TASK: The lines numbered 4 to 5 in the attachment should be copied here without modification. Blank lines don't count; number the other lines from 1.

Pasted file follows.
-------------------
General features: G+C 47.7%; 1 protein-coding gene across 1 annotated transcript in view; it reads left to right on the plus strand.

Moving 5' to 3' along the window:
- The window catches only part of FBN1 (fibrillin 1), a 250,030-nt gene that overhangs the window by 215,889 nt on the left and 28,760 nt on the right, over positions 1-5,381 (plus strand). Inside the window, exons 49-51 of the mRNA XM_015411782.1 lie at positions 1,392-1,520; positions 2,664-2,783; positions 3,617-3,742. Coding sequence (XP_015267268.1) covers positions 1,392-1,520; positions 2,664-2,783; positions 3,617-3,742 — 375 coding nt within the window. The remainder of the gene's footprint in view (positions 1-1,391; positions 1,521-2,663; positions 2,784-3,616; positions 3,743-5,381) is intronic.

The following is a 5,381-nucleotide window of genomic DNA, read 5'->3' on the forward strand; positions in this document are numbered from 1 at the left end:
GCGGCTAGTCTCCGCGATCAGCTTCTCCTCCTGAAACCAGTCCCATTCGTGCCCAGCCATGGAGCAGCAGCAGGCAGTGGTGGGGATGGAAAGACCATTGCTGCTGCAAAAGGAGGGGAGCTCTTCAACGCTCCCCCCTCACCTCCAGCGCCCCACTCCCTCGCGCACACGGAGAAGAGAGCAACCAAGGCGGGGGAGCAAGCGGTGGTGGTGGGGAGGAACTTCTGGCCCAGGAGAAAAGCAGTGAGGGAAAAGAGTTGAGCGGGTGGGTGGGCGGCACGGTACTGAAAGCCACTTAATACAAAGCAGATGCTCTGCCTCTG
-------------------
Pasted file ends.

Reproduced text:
The following is a 5,381-nucleotide window of genomic DNA, read 5'->3' on the forward strand; positions in this document are numbered from 1 at the left end:
GCGGCTAGTCTCCGCGATCAGCTTCTCCTCCTGAAACCAGTCCCATTCGTGCCCAGCCATGGAGCAGCAGCAGGCAGTGGTGGGGATGGAAAGACCATTGCTGCTGCAAAAGGAGGGGAGCTCTTCAACGCTCCCCCCTCACCTCCAGCGCCCCACTCCCTCGCGCACACGGAGAAGAGAGCAACCAAGGCGGGGGAGCAAGCGGTGGTGGTGGGGAGGAACTTCTGGCCCAGGAGAAAAGCAGTGAGGGAAAAGAGTTGAGCGGGTGGGTGGGCGGCACGGTACTGAAAGCCACTTAATACAAAGCAGATGCTCTGCCTCTG